I first met 2 Chainz, then Tity Boi, in October 2009 after the BET Hip-Hop Awards. I was watching performers exit and chatting with fans and anyone else who wanted to talk. He introduced himself and gave me his cell phone number.
We did not talk again until this interview from fall 2011.
At the time, the artist formerly known as Tity Boy talked collabos, codeine and what he really thinks about hair weaves. This all went down before the release of his Grammy-nominated album, Based on a T.R.U. Story, and his part as a major component to radio rap singles – “The Birthday Song,” “Mercy,” “I Love Dem Strippers,” “Bandz A Make Her Dance,” “I’m Different,” and “F*ckin’ Problem” – in a flurry of releases of the past year.
Articulate and polite, he’s different, yeah he’s different – very much than his strip-club and round-rumped birthday gift loving video persona. A lot has changed since my phone conversation to the College Park, Ga. native, born Tauheed Epps. Tity Boy was no more and he was busy re-introducing himself.
“My fans understand me as an artist. I believe in prosperity so I grow with every project. I know each one is better than the last one,” he explains. “Everyone has to be better than the last one.”
His previous mixtapes, Codeine Cowboy and T.R.U. REALigion generated only moderate buzz. In 2011, he was promoting his now shelved mixtape, Hair Weave Killa. Instead of breaking down the song content, he made a point to tell me that he doesn’t have a problem with women’s hairstyle choices.
“Hair Weave Killa is just another a.k.a. My whole take is pulling hair whether in the bedroom or partying hard, just sweating it out,” he says laughing.
As for his “Tity Boi,” moniker, the true meaning has little to do with mammary objectification. “It’s a country name,” he explained. “It’s nothing derogatory towards women. It comes from my family. It has to do with being spoiled, being an only child.”
He continues, “My name has always been 2 Chainz. I had them on in my 8th grade yearbook picture. It just kinda happened one day.”
His unceremonious name change came after the release of Playaz Circle’s 2007 album Supply and Demand while on Ludacris’ Disturbing The Peace imprint. The single “Duffle Bag Boy,” featuring Lil Wayne, was their biggest hit. Chainz is still grateful for Wayne’s contribution.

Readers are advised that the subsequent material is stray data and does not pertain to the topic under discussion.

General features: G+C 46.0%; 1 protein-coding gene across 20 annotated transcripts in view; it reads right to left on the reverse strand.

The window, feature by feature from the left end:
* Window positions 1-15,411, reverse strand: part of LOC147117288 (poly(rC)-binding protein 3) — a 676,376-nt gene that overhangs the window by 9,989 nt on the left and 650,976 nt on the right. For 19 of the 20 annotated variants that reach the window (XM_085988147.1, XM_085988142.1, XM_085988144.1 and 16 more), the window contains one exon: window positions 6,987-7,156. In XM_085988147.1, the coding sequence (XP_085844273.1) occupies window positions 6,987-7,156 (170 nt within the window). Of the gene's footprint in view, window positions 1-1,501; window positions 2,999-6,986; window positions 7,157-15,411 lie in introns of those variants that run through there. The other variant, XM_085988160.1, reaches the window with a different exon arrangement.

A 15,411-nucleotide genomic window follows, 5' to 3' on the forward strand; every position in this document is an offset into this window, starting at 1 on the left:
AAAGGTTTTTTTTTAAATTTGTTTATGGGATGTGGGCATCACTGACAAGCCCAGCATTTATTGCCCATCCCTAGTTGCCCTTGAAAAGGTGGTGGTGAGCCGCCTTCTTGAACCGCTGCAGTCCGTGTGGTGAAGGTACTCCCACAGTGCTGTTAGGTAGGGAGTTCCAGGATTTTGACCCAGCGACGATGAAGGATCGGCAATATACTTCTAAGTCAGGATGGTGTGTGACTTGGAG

“Not as many people would know me if it wasn’t for Dwayne Carter. I’ve known him for a decade,” he says, “Shouts out to Young Money.”
His connection to Weezy and their shared passion for “purple drank” also had a major influence on Chainz’s mixtape, Me Against the World 2: Codeine Withdrawal. Followers of southern hip hop are intimately familiar with several artists’ love for the sweet but dangerous stuff – Texans DJ Screw and Pimp C are among the drug’s best known casualties.
If you do too much of anything, it’s bad for you,” 2 Chainz warns. “[Codeine] is prescribed by doctors to help, not abuse.” (At the time of the interview, I was battling a cold and he said that I could use some. I stuck to Mucinex).
Whether he’s still sippin’ on sizzurp or not, he’s focused and been since he hit the scene through DTP with childhood friend Earl Conyers a.k.a. Dolla Boy. They chose the name as an acronym of Playaz (Preparing Legal Assets from Years A-Z) to let fans know that they planned to be around for the long haul.
“We had the same common denominator, talking about hustling and making money,” 2 Chainz says about his now long defunct duo.
The two met up with Ludacris through a mutual friend when they lived in the same apartment complex near Atlanta’s Hartsfield-Jackson International Airport. While he and Luda have known each other for more than a dozen years, online rumors circulated that their friendship was strained at the time of the eventual departure. Ludacris cleared the air in a June 2012 interview on New York’s Hot 97, stating that “I still call him Tit. That’s the homie man, that’s family…I’m extremely proud of him.”
At the time of our interview, 2 Chainz offered no details on his relationship with Luda.
As the conversation moved deeper into his past, he was reluctant to talk – particularly about the violence and incarceration of his Playaz Circle rhyme partner that stalled his career. “Where I come from we call that puberty; we consider that part of adolescence. I don’t even want to elaborate on that,” he says with grave seriousness. “People get shot.”
Nowadays, 2 Chainz is mostly concerned with shooting videos. When we talked, there was nothing anything unique or unusual, nor was there anything indicating that he was on the brink of new success. Despite the protest of parents, women and proponents of lyrically meaningful hip-hop, his star continues to rise.
His new single is set for debut at the Hot 97 Summer Jam in New York City.